There is much much more but I'm not writing a book right now.

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by liferequiresair » Mon Feb 08, 2010 9:58 pm

Candy!!

My parents dragged my brother and I up so many trails with
"Another piece of candy at the next corner."

Just don't force them... too much. They'll thank you later.

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by SoCalHiker » Mon Feb 08, 2010 10:27 pm

SpiderSavage wrote:I've been through 3 kids this way plus plenty of Boy Scouts, who dropped out.

Ask them what they want to do and try to deliver it.

Most kids can't tell you where they want to go even though they've been there. They don't keep track of where they are and what places are called. I handle this by asking questions like, "Would you like to go to the Forest? River? Lake? Have them describe the landscape they would like to see.

Part of my success was due to convincing my whole family to willingly give up cable television in the early 1990's. I would read to my kids from adventure books like Harry Potter then translate that into real life adventures. My son and I once did a "Lord of the Rings" overnight hike up Millard Canyon carrying only a blanket, some lembas (power bar) and a few magic items like lighter and flashlight. My grown children thank me repeatedly for freeing them from the slave box.

The problem with TV is it tells you what to do. Constant suggestions that you must have this or that act as "suggestions" that eventually take hold of the mind no matter how much you resist.

There is much much more but I'm not writing a book right now.


Thanks so much. I cancelled our television as of last year. They still find ways to "sneek" on my computer and watch everything online. It's a good idea just to ask them what type of outdoor they find interesting at any given time. I think they both want to learn fishing. As a matter of fact I hope that will last as I like to go to the Eastern Sierra to fish too.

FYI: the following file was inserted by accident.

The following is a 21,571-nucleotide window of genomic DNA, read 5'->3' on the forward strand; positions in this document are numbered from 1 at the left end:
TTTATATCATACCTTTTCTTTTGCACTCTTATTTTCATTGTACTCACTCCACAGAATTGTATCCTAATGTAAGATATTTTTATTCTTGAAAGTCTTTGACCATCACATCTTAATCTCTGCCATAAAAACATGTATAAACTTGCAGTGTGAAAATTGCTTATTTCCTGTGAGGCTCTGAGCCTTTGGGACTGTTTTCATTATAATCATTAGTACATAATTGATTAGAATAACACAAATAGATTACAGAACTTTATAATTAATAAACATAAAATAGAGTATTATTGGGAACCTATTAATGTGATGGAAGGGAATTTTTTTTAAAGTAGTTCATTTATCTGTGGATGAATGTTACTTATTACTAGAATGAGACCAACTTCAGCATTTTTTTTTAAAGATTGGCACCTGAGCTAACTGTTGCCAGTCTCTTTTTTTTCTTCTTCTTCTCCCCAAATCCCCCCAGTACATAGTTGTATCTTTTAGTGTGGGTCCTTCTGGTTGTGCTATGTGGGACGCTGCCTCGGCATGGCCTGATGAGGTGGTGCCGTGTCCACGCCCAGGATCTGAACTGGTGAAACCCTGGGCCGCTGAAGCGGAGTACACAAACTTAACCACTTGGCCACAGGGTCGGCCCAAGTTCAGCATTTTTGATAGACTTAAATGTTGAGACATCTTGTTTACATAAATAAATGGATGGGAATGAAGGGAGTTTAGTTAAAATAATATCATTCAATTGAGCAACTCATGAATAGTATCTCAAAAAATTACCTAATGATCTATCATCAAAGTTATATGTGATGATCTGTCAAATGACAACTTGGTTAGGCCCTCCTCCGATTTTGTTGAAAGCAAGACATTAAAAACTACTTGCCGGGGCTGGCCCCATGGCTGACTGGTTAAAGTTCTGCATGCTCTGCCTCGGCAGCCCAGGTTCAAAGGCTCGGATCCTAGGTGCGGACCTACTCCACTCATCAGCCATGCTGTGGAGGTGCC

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by SoCalHiker » Mon Feb 08, 2010 10:29 pm

liferequiresair wrote:Candy!!

My parents dragged my brother and I up so many trails with
"Another piece of candy at the next corner."

Just don't force them... too much. They'll thank you later.


That's what I hope they will do in many years from now. It's just that it often takes all the pleasure I usually have when listening to the endless complaining.

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by SoCalHiker » Mon Feb 08, 2010 10:30 pm

Dingus Milktoast wrote:
SoCalHiker wrote:
Dingus Milktoast wrote:Find the parts of your adventures that DOES entice them, then entice them with that.



That's what I am trying to do, find routes with a minimal "boring" approach but fun adventure "stuff". But it's a drag.

Thanks Dingus. I always envied your pictures and reports with your kids.


Forget about the routes. Jus take them out Adventurneering, and let the trails come to you!

DMT


Yeah, I think I should just focus only on the "fun" part and not worry about the route aspect of it. Thanks again.

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by Vladislav » Mon Feb 08, 2010 10:35 pm

Good topic and posts!

I have been wondering the same thing. My daughter is now a year and a half. She has already "climbed" two SPS peaks and a lot of smaller hills. She loves to be outdoors. Still I realize the challenge that lies ahead. I realize that at some point it will be much much harder to convince her to join me for a walk in the hills. I am already thinking hard about what I should do to keep her interested.